EGU2020-3178, updated on 20 Jan 2021
https://doi.org/10.5194/egusphere-egu2020-3178
EGU General Assembly 2020
© Author(s) 2021. This work is distributed under
the Creative Commons Attribution 4.0 License.

A demonstration of the tectonic evolution of the inner Bristol Channel UK: application of structural geological analogues to interpretation of legacy and new seismic data.

Marios N. Miliorizos1, Nicholas Reiss2, and Nikolaos S. Melis3
Marios N. Miliorizos et al.
  • 1University of South Wales, Energy & Environment Research Institute, Faculty of Computing Engineering & Science, Pontypridd Wales, United Kingdom of Great Britain and Northern Ireland (marios.miliorizos@southwales.ac.uk)
  • 2Tangram Energy Ltd., London United Kingdom of Great Britain and Northern Ireland (nicholas.reiss@tangram-energy.com)
  • 3National Observatory of Athens, Institute of Geodynamics, Athens, Greece (nmelis@noa.gr)

Advances in seismic imaging technology can discourage the integration of outcrop data into modern interpretation workflows. Yet, instigation of hydrocarbon exploration still requires the use of legacy seismic data, especially within mature petroleum provinces. Typical exploration workflows include expensive pre-stack seismic reprocessing, to better resolve exploration targets. This is a resourceful but timely process that can be enhanced by using structural geological analogues. The inner Bristol Channel has extensive outcrop: to the east the Severn Estuary, to the north the South Wales Coalfield and Vale of Glamorgan and to the south along the Somerset, Devon and Cornish coastlines. These sources of prolific data, combined with legacy exploration refraction, reflection and earthquake seismology, make the inner Bristol Channel an ideal natural laboratory to integrate analogues with seismic information and to produce realistic interpretations and explanations of complex structural heterogeneities especially in places concealed by Mesozoic and Quaternary cover, marine waters and estuarine sediments typical of the inlet. Successful structural analysis is always reliant on well-processed pre-stack seismic data. It is demonstrated however that numerous known structural inversion events also necessitate the best choice of analogues to resolve the geometry and kinematics of any major faults offshore accurately enough to reach a reliable understanding of the petroleum system. Here, in response to the Department of Energy and Climate Change (DECC) 2016 data release and the 31st licensing round, we use case studies from the inner Bristol Channel to demonstrate the value of structural geological analogues by integrating them into 1985 2D legacy seismic data at an early stage in the seismic interpretation process. With suitably chosen analogues, structural dissection and reconstruction are carried out to generate geometric and kinematic models. The wider waters of the Bristol Channel are situated in quad 105; in which investigation was instigated in the 1970’s by major exploration companies. Currently, an interest in reliable structural analogues is made more relevant by the fourteen exploration licenses held onshore in south west England and South Wales. Thence our study augments the extensive field work carried out over at least three decades of academic research by generations of scholars. The targeted investigations conducted along the southern coast of Wales and the north coast of Somerset, Devon and Cornwall lead to revised syntheses, to better extrapolate, predict and model the structural architecture beneath the inner Bristol Channel. Exemplary Welsh field analogues are accounted in detail, measured, restored and integrated into an interpretation of the 2D 1985 Western-Geco dataset (WG85 2D 2001). The analogues include Trwyn-yr-Wrach, the Cold Knap, St Mary’s Well and Sully Island, among many others. In conclusion, the practical methodology exemplifies the geometric WNW-ESE lateral changes in structure and the effects of numerous kinematic phases and recent seismicity upon the architecture of the inner Bristol Channel basin as well as its relic-fabric. This demonstration of analogues improves immensely the geological understanding of seismic reflection projects whether legacy data, reflection, refraction or seismology and should remain relevant for many more crucial and modern acquisitions.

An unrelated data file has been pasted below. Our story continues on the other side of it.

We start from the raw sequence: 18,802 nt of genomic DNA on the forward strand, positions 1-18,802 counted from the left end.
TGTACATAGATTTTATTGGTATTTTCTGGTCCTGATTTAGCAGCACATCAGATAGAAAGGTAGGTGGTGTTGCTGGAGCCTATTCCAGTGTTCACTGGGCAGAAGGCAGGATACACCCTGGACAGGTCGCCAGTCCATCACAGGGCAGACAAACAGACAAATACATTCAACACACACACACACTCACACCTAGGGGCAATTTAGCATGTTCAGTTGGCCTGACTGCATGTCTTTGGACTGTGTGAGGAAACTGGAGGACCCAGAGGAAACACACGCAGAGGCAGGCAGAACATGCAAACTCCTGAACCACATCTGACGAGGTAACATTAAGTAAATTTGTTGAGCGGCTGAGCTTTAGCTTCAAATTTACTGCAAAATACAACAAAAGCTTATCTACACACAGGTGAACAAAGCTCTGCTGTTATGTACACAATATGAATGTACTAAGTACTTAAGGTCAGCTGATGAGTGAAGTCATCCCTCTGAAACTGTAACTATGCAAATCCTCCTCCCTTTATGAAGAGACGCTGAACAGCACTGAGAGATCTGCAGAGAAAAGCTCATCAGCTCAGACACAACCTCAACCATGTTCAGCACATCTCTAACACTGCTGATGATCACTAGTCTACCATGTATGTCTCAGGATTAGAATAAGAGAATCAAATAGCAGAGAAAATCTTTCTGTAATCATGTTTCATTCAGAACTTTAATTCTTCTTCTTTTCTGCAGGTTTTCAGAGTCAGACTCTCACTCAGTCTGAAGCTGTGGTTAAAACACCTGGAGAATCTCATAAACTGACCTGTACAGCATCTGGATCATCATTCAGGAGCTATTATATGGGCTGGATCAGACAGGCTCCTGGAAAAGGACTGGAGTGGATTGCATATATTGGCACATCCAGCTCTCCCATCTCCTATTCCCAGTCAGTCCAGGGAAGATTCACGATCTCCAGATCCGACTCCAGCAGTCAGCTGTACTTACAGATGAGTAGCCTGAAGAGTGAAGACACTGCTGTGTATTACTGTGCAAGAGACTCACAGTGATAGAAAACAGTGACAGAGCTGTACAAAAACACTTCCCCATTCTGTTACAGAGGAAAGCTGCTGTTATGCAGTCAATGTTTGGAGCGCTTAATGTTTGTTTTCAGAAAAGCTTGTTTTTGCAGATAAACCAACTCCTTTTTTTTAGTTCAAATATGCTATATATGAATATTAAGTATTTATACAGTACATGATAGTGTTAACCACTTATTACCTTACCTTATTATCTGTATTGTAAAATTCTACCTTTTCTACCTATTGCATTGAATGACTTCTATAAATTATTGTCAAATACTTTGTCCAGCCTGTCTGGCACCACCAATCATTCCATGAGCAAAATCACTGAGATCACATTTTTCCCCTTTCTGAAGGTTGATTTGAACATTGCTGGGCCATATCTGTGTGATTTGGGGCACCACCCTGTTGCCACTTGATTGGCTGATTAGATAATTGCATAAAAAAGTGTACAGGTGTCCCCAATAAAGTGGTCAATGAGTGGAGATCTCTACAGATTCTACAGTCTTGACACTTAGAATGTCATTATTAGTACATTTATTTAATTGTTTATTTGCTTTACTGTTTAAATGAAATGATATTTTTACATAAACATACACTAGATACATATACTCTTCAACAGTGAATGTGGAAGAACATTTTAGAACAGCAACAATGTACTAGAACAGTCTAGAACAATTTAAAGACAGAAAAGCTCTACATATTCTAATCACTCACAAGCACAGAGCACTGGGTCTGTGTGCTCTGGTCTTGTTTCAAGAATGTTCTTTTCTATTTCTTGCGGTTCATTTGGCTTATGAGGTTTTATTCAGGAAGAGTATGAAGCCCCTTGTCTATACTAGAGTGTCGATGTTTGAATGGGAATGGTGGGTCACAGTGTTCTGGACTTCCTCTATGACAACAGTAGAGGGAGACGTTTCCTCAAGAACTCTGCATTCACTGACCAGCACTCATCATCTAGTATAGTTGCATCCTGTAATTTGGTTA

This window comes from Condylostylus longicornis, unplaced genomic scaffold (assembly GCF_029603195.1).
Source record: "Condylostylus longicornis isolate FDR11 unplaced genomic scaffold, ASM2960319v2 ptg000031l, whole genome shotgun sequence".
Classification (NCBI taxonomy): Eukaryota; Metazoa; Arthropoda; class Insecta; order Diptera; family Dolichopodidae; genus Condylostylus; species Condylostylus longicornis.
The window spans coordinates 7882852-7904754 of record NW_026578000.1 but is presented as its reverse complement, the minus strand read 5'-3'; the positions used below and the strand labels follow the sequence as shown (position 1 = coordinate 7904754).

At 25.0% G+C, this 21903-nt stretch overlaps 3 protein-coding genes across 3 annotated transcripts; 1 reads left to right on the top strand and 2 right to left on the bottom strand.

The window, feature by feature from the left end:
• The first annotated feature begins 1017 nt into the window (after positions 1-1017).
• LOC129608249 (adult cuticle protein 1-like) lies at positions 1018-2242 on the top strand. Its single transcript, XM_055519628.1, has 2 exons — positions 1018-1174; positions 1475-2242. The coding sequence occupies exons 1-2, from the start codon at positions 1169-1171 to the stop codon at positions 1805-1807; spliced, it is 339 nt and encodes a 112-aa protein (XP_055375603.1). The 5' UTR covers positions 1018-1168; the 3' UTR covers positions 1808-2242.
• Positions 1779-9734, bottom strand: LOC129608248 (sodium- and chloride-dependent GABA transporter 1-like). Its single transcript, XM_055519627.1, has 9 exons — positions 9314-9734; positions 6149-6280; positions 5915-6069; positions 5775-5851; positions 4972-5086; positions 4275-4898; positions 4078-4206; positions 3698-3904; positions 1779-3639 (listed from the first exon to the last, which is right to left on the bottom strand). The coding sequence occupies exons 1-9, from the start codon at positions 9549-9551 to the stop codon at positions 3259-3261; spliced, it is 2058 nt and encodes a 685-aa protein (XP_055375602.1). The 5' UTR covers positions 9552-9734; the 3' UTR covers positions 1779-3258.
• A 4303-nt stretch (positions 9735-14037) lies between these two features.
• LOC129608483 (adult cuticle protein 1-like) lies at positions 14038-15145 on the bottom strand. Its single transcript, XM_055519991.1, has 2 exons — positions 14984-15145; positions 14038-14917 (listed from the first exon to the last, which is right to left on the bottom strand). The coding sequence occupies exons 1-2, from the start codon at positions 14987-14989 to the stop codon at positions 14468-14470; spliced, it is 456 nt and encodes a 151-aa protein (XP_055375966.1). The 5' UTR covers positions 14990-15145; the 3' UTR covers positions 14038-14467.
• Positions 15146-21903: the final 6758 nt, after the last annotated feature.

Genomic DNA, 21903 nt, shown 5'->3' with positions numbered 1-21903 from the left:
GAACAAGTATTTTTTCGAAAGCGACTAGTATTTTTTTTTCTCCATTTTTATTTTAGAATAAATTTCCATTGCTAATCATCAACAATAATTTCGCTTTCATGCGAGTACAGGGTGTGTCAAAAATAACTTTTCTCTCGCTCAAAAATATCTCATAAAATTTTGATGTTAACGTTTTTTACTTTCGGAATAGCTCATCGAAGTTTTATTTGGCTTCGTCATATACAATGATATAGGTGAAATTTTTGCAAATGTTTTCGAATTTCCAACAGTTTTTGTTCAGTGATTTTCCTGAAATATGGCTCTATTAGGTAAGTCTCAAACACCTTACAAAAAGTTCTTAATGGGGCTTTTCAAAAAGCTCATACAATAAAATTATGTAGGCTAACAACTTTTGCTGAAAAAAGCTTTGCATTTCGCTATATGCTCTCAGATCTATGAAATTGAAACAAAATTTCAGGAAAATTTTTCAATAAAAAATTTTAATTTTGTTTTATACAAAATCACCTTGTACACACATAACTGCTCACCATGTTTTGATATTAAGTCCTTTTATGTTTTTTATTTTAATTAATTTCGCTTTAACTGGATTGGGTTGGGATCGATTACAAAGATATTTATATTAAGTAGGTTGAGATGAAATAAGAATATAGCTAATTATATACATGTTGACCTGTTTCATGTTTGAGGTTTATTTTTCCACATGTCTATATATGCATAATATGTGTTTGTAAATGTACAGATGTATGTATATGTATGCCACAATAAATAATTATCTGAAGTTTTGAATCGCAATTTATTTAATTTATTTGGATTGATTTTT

How to cite: Miliorizos, M. N., Reiss, N., and Melis, N. S.: A demonstration of the tectonic evolution of the inner Bristol Channel UK: application of structural geological analogues to interpretation of legacy and new seismic data., EGU General Assembly 2020, Online, 4–8 May 2020, EGU2020-3178, https://doi.org/10.5194/egusphere-egu2020-3178, 2020

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Display material version 1 – uploaded on 26 Apr 2020
  • AC1: Comment on EGU2020-3178, Marios Miliorizos, 26 Apr 2020

    EGU delegates 2020

    The authors, Marios N Miliorizos, Nicholas Reiss and Nikolaos S Melis welcome questions and comments on their work.

    I (MNM) have posted the following for your inspection:

    one poster [A0 size page] by M N Miliorizos, N Reiss and N S Melis (drafting by NR) 

    a demonstration power point of 11 [A4 size pages] (introduction by NR)

    a collection of handouts and appendices of 13 [A4 size pages] each with 6 slides (designed by MNM).

    The file is in a pdf format of about 19Mb.

    Welcome from the team:

    Marios (USW) structural geology

    Nick (Tangram) petroleum geology

    Nicos (NOA) geophysics and seismology.

     

     

    • AC2: Reply to AC1, Marios Miliorizos, 26 Apr 2020

      Delegates: 

      (MNM) Every effort has been made to maintain the resolution of the original art work but if there are any issues with details in the pdf file, we will offer larger versions through the course of the assembly, to 1st June 2020. And, we will endeavour to explain the intricacies of the geology.